The Immigrant Years 

As with all new immigrant groups, Asians immigrants suffered greatly upon their arrival in America in their pursuit of the American Dream where hard work and determination could lead to prosperity. Beginning with the earliest Asian immigration in the mid-1800s, Chinese immigrants who arrived to work in the mines, railroads and fields were met with discrimination and violence, often restricted to specific areas and prohibited employment in skilled trades. All Asians were refused any route to citizenship. European groups were accorded citizenship as “free whites,” and former slaves, people of African descent, received the right to naturalize in 1870.  As “aliens ineligible for citizenship, the rights of Asian immigrants could be restricted through legislation against non-citizens.   

In 1882, the Chinese Exclusion Act was passed to ban Chinese laborers from entering the country.  A shortage of labor for menial jobs resulted, and the agricultural industry looked to Japan, the Philippines and Mexico. Beginning in 1884, young men were recruited from southern Japan to work on the booming sugar plantations of the territory of Hawaii.  The majority returned to Japan, but more than 61,000 stayed in Hawaii, and another 24,000 migrated to the mainland where they worked in the agricultural fields of California, Washington, Oregon, and toiled on the railroads and mines in other western states. Despite a hostile anti-Asian climate, the Issei, or first generation, were able to find work in fields, restaurants, canneries, and make permanent residency in their newly adopted land.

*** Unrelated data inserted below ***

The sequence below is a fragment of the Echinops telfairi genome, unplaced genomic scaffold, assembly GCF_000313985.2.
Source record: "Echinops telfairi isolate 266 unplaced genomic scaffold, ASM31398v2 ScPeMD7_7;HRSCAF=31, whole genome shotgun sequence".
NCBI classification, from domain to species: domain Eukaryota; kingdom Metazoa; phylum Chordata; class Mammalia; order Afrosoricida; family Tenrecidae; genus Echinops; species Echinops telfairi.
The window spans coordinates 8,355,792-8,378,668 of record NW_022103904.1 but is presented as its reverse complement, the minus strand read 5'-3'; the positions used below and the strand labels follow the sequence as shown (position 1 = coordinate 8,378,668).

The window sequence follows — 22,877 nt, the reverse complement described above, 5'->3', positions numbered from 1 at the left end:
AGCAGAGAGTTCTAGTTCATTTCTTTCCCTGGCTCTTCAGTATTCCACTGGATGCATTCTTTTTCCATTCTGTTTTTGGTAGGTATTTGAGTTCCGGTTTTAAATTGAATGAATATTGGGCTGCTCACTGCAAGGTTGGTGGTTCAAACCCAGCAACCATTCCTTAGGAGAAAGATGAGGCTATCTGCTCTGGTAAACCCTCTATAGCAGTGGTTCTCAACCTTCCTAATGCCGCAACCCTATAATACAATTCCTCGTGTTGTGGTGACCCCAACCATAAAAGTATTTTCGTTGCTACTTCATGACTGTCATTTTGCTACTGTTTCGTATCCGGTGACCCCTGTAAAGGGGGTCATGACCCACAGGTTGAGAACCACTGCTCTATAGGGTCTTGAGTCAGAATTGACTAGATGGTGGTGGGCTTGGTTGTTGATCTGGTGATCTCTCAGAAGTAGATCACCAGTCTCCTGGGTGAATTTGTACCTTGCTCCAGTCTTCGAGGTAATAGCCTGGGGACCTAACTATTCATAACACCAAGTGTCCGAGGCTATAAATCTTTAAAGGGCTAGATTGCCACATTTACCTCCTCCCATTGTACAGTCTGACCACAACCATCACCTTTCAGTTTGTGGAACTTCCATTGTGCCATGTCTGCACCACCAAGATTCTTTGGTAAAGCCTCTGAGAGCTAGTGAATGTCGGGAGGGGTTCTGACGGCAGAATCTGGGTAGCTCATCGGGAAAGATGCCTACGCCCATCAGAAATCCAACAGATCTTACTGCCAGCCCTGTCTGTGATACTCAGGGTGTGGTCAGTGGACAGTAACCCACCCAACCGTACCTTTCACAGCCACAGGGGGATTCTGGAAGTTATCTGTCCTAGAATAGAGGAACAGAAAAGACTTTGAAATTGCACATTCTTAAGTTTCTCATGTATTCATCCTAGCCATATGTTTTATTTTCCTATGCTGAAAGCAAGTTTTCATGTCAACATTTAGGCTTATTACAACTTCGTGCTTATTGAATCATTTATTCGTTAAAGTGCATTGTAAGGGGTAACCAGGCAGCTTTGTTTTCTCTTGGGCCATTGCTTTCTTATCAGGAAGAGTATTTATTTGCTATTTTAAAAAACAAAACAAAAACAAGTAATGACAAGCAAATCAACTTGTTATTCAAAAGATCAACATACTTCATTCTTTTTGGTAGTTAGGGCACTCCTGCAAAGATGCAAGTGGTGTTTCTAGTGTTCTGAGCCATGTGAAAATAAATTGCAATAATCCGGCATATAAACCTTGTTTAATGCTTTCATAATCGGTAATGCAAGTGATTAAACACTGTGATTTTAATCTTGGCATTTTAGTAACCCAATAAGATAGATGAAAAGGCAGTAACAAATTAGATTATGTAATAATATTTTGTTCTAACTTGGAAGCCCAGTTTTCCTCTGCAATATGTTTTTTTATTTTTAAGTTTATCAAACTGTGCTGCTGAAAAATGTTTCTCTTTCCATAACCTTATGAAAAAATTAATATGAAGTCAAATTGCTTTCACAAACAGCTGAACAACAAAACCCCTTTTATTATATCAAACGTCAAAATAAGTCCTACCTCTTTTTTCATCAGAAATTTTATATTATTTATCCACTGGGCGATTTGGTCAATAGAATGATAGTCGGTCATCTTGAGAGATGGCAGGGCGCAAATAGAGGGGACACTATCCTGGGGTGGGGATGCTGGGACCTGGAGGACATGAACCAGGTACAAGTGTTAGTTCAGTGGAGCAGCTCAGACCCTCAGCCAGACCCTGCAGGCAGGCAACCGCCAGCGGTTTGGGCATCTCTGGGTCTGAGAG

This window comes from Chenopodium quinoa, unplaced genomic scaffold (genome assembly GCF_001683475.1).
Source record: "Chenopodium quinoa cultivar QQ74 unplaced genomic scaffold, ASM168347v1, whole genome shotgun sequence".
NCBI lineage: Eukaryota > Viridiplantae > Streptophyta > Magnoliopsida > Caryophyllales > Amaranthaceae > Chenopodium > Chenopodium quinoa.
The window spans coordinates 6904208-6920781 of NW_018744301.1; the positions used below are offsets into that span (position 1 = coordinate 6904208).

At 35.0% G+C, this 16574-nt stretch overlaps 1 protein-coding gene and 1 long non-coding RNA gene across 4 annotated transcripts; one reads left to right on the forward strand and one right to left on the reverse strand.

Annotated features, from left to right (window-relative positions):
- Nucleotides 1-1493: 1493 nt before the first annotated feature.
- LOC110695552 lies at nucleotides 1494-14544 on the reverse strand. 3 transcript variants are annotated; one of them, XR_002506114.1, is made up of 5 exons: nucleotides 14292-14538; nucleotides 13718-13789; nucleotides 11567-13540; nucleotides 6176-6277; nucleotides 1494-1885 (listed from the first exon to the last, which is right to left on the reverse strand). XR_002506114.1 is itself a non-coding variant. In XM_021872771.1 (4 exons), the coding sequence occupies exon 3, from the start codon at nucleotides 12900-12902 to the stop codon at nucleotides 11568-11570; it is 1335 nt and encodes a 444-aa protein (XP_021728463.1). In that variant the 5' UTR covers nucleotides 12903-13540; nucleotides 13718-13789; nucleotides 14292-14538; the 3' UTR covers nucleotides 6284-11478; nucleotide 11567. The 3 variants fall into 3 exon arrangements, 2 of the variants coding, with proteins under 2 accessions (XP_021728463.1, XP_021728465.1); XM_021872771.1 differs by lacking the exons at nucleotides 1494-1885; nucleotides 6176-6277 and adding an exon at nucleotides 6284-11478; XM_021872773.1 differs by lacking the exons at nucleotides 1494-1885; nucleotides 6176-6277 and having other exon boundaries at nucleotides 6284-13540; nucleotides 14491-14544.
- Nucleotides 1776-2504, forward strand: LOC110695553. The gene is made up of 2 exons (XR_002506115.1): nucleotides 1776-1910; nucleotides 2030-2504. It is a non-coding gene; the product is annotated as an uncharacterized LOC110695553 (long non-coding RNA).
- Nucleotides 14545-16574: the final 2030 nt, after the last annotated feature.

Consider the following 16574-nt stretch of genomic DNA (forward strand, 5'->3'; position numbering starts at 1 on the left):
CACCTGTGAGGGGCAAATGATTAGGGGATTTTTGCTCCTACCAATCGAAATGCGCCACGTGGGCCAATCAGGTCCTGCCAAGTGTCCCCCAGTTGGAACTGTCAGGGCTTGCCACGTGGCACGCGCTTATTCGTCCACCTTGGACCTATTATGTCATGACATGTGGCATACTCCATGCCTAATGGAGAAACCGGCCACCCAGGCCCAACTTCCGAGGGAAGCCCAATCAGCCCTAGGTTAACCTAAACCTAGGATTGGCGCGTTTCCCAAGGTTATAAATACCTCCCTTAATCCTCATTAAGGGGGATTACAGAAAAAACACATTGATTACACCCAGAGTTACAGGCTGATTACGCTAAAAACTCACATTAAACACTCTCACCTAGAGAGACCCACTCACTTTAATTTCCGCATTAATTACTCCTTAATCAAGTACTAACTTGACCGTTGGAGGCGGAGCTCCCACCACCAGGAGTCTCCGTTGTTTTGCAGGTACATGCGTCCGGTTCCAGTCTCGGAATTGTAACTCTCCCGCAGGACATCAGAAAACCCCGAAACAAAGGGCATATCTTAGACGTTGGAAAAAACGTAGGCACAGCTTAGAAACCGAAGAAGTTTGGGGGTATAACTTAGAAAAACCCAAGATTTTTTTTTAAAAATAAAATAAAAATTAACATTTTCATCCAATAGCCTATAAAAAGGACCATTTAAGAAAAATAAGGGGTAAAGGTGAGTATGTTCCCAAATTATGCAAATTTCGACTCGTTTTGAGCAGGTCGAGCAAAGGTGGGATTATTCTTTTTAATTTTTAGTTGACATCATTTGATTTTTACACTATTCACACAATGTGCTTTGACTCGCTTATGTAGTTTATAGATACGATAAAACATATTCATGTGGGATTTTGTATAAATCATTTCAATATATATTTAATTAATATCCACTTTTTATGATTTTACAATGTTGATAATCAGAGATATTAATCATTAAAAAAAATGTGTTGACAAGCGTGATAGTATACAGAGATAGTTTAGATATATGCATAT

As the need for labor waned and the country fell into an economic downturn, hostilities intensified against the Issei. The Asiatic Expulsion League was formed in 1905, representing 67 organizations. By 1908, it grew to 238 groups, including the American Federation of Labor (headed by European immigrants), nativist organizations such as the Native Sons of the Golden West, themselves the children of immigrants to the state during the Gold Rush, California State Grange, and the California arm of the American Legion. Pressure from the AEL resulted in legislation to segregate Japanese American students out of San Francisco’s public schools. In return for a promise to stem anti-Japanese legislation, Japan and the U.S. entered into a ‘Gentlemen’s Agreement’ where Japan agreed to deny visas to laborers leaving to the US. 

The Japanese government, concerned more with diplomacy, did not often defend their citizens abroad against the anti-Japanese expulsion movement.  This ambivalent policy led many Japanese immigrants to consider themselves “an abandoned people” and to believe that they would have to fend for themselves in a hostile land.  Because of these restrictions and obstacles, the Japanese formed communities of their own, developing social and economic ties that enabled them to survive.  The exclusion laws allowed wives to come to the U.S., which encouraged a “picture bride” custom where men called for brides from their home townships or prefectures in Japan.